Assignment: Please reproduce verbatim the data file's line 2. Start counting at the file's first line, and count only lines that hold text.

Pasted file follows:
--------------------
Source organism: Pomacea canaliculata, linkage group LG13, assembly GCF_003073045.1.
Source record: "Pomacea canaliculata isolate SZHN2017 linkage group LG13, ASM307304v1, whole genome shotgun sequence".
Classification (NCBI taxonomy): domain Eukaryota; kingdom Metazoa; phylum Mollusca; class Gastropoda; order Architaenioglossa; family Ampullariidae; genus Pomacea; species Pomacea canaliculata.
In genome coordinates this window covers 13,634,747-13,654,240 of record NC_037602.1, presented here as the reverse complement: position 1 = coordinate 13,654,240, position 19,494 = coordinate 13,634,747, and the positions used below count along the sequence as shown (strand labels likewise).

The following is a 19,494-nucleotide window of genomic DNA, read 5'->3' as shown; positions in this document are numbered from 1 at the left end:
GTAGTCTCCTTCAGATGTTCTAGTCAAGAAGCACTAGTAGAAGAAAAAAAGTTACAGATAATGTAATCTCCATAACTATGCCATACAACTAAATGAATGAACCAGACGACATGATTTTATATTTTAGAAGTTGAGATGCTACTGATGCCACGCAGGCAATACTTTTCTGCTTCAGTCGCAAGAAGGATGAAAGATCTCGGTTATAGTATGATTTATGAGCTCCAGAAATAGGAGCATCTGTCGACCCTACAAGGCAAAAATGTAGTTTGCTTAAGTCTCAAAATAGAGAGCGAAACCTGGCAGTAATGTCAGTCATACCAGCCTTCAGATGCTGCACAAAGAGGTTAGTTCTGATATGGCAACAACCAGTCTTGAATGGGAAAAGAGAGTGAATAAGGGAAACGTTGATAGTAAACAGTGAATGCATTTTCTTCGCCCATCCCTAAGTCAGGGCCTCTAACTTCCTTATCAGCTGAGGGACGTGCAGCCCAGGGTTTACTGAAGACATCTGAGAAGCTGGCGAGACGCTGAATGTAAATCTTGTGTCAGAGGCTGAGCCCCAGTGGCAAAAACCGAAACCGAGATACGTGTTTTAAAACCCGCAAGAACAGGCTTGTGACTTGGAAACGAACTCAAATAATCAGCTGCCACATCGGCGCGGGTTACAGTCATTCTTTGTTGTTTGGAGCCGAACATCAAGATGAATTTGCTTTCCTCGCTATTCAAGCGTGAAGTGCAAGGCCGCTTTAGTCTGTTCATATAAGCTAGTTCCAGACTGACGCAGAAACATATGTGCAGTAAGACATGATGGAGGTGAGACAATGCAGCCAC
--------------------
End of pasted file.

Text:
Source record: "Pomacea canaliculata isolate SZHN2017 linkage group LG13, ASM307304v1, whole genome shotgun sequence".